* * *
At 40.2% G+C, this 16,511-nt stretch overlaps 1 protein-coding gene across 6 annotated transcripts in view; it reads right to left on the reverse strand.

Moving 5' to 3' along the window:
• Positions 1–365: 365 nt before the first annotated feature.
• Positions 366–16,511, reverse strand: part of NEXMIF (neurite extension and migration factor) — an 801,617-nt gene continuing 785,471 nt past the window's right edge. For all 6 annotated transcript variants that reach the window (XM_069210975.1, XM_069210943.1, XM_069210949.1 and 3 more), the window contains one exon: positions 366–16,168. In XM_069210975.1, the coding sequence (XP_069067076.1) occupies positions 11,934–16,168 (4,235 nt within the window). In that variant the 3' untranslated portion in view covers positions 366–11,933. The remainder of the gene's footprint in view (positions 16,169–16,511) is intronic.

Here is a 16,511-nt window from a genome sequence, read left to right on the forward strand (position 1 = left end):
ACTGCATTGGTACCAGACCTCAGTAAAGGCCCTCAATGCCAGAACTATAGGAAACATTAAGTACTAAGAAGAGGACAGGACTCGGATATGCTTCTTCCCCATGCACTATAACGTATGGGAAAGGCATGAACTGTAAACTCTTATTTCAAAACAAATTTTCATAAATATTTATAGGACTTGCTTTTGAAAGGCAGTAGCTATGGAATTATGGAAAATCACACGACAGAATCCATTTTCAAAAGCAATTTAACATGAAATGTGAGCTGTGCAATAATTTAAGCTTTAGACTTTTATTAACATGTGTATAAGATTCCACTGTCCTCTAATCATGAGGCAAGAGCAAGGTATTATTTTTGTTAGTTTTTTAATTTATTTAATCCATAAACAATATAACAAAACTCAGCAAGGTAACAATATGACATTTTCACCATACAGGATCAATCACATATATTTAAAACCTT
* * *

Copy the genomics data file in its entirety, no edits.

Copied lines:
At 40.2% G+C, this 16,511-nt stretch overlaps 1 protein-coding gene across 6 annotated transcripts in view; it reads right to left on the reverse strand.

Moving 5' to 3' along the window:
• Positions 1–365: 365 nt before the first annotated feature.
• Positions 366–16,511, reverse strand: part of NEXMIF (neurite extension and migration factor) — an 801,617-nt gene continuing 785,471 nt past the window's right edge. For all 6 annotated transcript variants that reach the window (XM_069210975.1, XM_069210943.1, XM_069210949.1 and 3 more), the window contains one exon: positions 366–16,168. In XM_069210975.1, the coding sequence (XP_069067076.1) occupies positions 11,934–16,168 (4,235 nt within the window). In that variant the 3' untranslated portion in view covers positions 366–11,933. The remainder of the gene's footprint in view (positions 16,169–16,511) is intronic.

Here is a 16,511-nt window from a genome sequence, read left to right on the forward strand (position 1 = left end):
ACTGCATTGGTACCAGACCTCAGTAAAGGCCCTCAATGCCAGAACTATAGGAAACATTAAGTACTAAGAAGAGGACAGGACTCGGATATGCTTCTTCCCCATGCACTATAACGTATGGGAAAGGCATGAACTGTAAACTCTTATTTCAAAACAAATTTTCATAAATATTTATAGGACTTGCTTTTGAAAGGCAGTAGCTATGGAATTATGGAAAATCACACGACAGAATCCATTTTCAAAAGCAATTTAACATGAAATGTGAGCTGTGCAATAATTTAAGCTTTAGACTTTTATTAACATGTGTATAAGATTCCACTGTCCTCTAATCATGAGGCAAGAGCAAGGTATTATTTTTGTTAGTTTTTTAATTTATTTAATCCATAAACAATATAACAAAACTCAGCAAGGTAACAATATGACATTTTCACCATACAGGATCAATCACATATATTTAAAACCTT